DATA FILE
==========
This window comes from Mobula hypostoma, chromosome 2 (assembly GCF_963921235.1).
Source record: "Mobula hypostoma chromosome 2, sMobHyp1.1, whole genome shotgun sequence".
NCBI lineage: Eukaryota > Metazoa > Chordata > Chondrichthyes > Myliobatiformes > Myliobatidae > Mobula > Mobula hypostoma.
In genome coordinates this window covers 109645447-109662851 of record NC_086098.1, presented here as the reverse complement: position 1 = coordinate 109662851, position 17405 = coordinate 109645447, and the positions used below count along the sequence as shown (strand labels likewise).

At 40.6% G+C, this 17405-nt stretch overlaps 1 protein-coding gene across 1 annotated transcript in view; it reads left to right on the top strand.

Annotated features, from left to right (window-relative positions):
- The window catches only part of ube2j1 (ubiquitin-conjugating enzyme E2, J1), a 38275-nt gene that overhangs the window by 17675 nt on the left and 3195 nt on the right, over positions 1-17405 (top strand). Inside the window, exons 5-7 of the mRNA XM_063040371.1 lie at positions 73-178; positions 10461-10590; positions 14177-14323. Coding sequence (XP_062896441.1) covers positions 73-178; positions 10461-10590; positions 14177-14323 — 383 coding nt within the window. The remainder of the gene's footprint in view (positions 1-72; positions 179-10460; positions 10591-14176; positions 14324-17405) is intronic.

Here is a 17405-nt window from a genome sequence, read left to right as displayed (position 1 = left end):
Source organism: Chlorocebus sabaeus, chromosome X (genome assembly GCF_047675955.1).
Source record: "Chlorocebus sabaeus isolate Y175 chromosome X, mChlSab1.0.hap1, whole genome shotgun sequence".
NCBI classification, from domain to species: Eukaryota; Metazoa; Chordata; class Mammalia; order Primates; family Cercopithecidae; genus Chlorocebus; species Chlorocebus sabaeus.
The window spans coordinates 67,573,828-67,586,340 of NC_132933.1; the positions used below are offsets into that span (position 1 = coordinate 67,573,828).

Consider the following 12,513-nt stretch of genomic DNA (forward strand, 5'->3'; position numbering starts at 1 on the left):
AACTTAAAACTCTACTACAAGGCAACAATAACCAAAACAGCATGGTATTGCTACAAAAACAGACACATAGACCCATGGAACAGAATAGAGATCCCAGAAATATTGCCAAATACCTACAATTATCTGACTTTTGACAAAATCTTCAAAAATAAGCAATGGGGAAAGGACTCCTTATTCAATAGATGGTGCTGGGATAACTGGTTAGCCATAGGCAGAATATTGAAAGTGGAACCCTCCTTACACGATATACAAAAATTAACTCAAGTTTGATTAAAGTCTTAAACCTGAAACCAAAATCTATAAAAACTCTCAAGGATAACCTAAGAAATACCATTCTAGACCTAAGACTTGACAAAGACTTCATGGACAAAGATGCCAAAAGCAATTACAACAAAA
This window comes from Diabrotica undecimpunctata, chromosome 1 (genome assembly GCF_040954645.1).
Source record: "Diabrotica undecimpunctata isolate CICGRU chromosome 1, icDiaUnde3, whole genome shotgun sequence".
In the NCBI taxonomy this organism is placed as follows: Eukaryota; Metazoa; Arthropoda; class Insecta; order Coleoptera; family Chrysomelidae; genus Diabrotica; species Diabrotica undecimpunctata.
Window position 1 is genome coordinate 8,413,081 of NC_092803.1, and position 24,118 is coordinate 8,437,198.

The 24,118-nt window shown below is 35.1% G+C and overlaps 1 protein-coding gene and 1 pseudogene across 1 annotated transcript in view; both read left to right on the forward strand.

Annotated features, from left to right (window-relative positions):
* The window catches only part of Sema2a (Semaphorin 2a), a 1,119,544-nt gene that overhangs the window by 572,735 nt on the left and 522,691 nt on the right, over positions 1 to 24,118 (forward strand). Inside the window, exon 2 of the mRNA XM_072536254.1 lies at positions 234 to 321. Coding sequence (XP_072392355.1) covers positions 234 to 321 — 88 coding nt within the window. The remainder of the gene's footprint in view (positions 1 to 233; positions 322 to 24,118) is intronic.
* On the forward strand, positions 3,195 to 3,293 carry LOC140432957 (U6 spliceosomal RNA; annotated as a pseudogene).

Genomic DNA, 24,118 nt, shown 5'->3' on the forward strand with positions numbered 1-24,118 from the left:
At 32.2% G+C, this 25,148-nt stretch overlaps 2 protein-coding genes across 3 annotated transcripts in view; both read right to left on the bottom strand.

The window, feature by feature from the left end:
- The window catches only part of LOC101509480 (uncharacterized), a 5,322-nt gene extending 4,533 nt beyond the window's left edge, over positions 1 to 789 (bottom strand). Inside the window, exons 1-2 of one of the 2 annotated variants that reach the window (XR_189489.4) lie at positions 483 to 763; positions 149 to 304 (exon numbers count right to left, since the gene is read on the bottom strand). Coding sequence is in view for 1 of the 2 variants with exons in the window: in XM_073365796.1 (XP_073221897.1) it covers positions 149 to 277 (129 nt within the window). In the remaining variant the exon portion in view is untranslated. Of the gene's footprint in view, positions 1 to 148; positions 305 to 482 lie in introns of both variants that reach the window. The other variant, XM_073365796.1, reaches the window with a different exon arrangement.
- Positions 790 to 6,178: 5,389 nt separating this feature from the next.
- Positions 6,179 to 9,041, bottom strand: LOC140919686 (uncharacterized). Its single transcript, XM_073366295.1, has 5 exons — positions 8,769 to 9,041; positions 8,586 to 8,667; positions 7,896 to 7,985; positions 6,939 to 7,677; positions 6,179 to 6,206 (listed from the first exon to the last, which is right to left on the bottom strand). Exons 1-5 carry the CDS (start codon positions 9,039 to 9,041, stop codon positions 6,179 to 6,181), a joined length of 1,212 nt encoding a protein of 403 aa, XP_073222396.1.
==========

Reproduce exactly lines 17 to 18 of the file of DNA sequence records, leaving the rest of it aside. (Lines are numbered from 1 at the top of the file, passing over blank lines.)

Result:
In the NCBI taxonomy this organism is placed as follows: Eukaryota; Metazoa; Arthropoda; class Insecta; order Coleoptera; family Chrysomelidae; genus Diabrotica; species Diabrotica undecimpunctata.
Window position 1 is genome coordinate 8,413,081 of NC_092803.1, and position 24,118 is coordinate 8,437,198.